The 1950s saw a renewed interest in dime register banks; most likely because the dime was such a handy coin to accumulate. It's the smallest of American coins and carries the most buying power based on size. But something happened in the design of the bank. For whatever reason, the banks of the 1930s used the patent based on Mateo De Cesare's design. Perhaps those pre-WWII bank manufacturers wouldn't allow new banks to be made. Or maybe the licensing agreement and rights were too expensive. For whatever reason, excluding the Julius Chein Company, any new banks made after 1949 were based on a new patent design by Fred Schnabolk. His patent number is 2,463,433 and it can be seen on several of the new banks using his design to open, close and register. His design also included a day counter to go along with the money tracker. He assigned his design to the Kalon Radio Corp. of Brooklyn, New York.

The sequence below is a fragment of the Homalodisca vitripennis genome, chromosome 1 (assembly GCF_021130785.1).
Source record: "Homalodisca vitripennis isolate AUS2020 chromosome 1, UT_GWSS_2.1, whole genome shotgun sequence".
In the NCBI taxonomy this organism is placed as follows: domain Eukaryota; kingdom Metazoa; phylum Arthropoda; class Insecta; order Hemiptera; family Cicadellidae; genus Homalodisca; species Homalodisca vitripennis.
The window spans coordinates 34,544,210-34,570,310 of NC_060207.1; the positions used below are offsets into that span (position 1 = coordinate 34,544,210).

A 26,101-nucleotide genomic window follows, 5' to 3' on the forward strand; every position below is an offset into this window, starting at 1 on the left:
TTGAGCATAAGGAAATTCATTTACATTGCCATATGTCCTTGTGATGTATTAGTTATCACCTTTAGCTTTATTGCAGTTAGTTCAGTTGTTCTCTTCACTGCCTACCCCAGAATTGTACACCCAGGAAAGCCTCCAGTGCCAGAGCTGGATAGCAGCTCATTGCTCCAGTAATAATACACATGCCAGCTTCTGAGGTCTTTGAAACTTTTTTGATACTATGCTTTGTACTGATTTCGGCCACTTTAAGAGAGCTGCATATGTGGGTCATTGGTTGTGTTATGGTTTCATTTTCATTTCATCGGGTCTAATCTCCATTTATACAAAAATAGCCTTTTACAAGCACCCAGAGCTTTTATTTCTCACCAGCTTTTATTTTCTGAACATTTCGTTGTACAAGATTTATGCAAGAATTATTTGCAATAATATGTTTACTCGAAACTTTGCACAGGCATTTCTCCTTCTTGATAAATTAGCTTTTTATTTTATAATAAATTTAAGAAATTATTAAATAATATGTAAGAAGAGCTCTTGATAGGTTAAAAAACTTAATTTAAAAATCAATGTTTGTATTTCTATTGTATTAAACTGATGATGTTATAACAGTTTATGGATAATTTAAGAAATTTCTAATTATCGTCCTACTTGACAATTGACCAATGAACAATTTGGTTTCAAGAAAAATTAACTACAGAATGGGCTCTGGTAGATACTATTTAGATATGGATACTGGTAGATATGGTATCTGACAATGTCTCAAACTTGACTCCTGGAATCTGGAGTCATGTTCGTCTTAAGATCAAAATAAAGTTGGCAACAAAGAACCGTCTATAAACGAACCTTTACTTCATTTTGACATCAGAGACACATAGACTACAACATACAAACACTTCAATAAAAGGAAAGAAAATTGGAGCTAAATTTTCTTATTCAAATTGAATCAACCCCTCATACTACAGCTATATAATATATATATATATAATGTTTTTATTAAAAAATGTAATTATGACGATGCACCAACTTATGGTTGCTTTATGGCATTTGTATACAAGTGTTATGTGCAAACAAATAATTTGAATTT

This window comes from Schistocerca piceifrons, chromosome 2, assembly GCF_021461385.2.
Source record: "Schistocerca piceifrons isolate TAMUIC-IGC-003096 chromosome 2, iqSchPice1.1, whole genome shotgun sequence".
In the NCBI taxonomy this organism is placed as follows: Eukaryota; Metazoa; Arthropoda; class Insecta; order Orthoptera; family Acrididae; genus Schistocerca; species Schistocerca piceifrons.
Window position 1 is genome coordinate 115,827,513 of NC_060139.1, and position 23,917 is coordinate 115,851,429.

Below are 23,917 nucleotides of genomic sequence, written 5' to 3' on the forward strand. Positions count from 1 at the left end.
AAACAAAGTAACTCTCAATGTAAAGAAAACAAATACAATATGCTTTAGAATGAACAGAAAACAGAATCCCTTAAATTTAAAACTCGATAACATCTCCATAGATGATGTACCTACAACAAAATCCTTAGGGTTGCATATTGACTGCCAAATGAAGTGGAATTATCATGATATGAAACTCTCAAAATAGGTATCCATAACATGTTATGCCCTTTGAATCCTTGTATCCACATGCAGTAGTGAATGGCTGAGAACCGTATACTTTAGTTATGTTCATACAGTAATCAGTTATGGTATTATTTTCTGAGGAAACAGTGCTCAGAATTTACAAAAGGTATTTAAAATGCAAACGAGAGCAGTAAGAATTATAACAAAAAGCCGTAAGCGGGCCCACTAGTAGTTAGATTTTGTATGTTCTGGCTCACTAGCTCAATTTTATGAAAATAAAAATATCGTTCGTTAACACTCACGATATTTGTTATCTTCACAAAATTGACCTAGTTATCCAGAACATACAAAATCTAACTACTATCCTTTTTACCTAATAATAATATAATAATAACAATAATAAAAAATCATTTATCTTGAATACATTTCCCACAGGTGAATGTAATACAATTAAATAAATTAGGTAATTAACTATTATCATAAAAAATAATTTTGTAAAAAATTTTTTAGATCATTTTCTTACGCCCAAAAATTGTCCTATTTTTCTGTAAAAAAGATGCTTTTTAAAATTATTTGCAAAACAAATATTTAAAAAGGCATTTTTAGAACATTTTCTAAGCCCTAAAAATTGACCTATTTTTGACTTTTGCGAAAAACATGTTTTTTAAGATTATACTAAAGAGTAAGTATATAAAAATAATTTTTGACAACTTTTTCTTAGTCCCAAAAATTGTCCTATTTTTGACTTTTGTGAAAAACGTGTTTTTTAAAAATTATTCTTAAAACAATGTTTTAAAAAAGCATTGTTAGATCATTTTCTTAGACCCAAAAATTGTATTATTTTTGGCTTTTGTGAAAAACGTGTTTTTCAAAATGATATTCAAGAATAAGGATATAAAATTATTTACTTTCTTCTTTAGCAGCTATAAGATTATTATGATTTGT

So, this bank became a Daily Dime Bank to track a dime a day.
Size: 2 ½ inches x 2 ½ inches x 5/8 inch
Condition: The graphics on this bank are wonderful. Mr. and Ms. Pig are the classic bank name. Only in the USA are banks known as Piggy Banks. This particular example shows typical edge-wear. There are a small dings that can only be seen when the light is right: one is near the "E" in Dime; one at the top of the money counter, and one at bottom of the money counter. There are a few scratches, most notably at Mr. Pig's mouth. There is a spot of missing paint on the back side of the bank too.
This bank has been tested and works well. Once Five Dollars has been reached, pressing the back panel will push in the panel. There is a pin that goes through the hole in the front of the pig's mouth allowing the panel to open widely. This only happens once during the saving period.
Notice the incorporation of the rivet as part of the pig's nostril. Very clever.